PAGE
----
9:45 p.m. Noise, screams. A fight? A rowdy crowd there at the bar? They must be drunk, like on any Friday night in Paris, right? I come closer. A group of people has formed on the other side of the sidewalk. “Kalashnikov shots.” “Casualties.” “Dozens of casualties.” “Broken glass, everywhere.” There’s a gush of details — who to believe? What to make out of this? What are they talking about? A shoot-out? Settling scores like in Marseille? But thinking about it, why not a terrorist attack? I ask, naively. “Obviously it’s a terrorist attack!” answer the patrons who’d fled running, all at once.*

*Translated from the French by WordPress.com editor Ben Huberman.

The Seventy Fifth, “Sense and Senselessness

Patrick lives in Paris’ 11e arrondissement, a short walk from Le Bataclan. Waking up the morning after Friday’s attacks, he looks for patterns in the violence that might give him hints for staying safe  — but finds none.

It makes sense, sadly, that an attack may occur at or near a French football match – the President was there, after all. We can avoid large displays of nationalism, sports, culture or otherwise. But must we also avoid all American rock bands? Was it something about the name Eagles of Death Metal? Do we stay inside on Friday the 13th? Never patronise Cambodian restaurants? How long is a piece of string?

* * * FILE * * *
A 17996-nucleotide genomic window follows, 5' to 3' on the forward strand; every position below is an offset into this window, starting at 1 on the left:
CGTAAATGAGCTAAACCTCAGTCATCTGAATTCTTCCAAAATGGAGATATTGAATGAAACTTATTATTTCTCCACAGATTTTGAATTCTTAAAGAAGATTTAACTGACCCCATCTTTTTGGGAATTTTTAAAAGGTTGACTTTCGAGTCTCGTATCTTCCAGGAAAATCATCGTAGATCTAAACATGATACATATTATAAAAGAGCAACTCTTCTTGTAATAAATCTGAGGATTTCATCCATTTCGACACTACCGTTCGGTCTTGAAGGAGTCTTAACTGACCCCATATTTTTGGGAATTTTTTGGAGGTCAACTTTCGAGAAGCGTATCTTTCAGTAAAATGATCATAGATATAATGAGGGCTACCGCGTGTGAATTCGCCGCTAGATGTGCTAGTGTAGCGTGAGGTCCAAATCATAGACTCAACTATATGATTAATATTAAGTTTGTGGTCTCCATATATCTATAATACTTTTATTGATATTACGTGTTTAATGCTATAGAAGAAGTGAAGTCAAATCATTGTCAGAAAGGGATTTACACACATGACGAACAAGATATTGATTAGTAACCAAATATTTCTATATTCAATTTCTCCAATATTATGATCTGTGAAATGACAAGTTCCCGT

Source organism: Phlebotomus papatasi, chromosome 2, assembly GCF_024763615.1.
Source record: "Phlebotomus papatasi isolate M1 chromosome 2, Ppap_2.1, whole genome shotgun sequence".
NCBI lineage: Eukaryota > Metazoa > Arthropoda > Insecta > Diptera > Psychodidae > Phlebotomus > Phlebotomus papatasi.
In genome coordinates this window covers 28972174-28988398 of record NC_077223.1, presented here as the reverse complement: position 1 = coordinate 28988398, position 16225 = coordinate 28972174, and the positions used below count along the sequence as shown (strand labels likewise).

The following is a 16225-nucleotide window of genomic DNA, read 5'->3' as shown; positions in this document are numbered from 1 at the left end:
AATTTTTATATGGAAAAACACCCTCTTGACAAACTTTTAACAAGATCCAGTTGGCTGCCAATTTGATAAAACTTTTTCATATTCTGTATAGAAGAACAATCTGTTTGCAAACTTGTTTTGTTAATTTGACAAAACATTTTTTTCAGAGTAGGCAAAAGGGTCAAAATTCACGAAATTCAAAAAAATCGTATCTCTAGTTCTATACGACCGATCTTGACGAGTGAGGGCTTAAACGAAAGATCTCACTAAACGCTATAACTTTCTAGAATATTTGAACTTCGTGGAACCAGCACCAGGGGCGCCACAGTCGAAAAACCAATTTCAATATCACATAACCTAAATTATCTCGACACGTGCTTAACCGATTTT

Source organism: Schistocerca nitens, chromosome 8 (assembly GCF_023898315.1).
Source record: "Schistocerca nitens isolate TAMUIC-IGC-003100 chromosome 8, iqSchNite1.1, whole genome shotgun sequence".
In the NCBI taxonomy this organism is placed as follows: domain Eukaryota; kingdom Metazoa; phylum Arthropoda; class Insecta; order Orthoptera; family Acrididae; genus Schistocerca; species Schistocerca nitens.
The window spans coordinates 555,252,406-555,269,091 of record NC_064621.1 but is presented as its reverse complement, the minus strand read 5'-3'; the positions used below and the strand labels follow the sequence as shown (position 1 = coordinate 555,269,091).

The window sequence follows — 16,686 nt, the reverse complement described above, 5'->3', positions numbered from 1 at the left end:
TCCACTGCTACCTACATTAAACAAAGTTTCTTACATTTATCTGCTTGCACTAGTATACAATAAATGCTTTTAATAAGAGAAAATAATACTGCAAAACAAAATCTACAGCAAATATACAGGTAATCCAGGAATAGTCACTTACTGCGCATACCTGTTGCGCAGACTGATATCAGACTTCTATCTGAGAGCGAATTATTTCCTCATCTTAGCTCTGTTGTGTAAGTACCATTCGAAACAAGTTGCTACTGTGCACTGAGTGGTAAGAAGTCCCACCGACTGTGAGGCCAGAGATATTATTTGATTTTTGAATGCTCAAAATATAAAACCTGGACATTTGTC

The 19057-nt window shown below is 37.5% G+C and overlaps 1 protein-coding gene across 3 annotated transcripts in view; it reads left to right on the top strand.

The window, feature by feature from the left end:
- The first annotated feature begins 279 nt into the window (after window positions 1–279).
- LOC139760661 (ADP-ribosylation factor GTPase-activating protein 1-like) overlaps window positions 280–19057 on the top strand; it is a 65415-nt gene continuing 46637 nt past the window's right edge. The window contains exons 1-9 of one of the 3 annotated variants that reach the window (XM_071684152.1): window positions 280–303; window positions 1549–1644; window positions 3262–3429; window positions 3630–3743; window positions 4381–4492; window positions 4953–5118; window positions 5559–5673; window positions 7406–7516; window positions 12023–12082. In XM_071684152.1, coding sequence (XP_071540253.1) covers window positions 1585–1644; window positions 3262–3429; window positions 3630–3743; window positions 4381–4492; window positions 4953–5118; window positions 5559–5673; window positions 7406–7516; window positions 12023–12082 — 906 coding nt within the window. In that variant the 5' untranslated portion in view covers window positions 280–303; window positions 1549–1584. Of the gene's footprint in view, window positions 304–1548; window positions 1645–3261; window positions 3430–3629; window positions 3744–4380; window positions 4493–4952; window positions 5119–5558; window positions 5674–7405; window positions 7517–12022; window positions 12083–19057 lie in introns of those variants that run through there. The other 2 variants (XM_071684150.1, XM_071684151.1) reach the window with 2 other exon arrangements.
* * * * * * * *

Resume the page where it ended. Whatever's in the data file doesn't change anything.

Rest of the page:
Hummus for Thought, “Beirut, Paris

Paris isn’t the only city in mourning; bombings in Beirut last week left over 40 people dead. Lebanese blogger Joey reflects on the lack of global attention on Lebanon, with sense of resignation tempered by the hope that we can do better.

‘We’ don’t get a safe button on Facebook. ‘We’ don’t get late night statements from the most powerful men and women alive and millions of online users.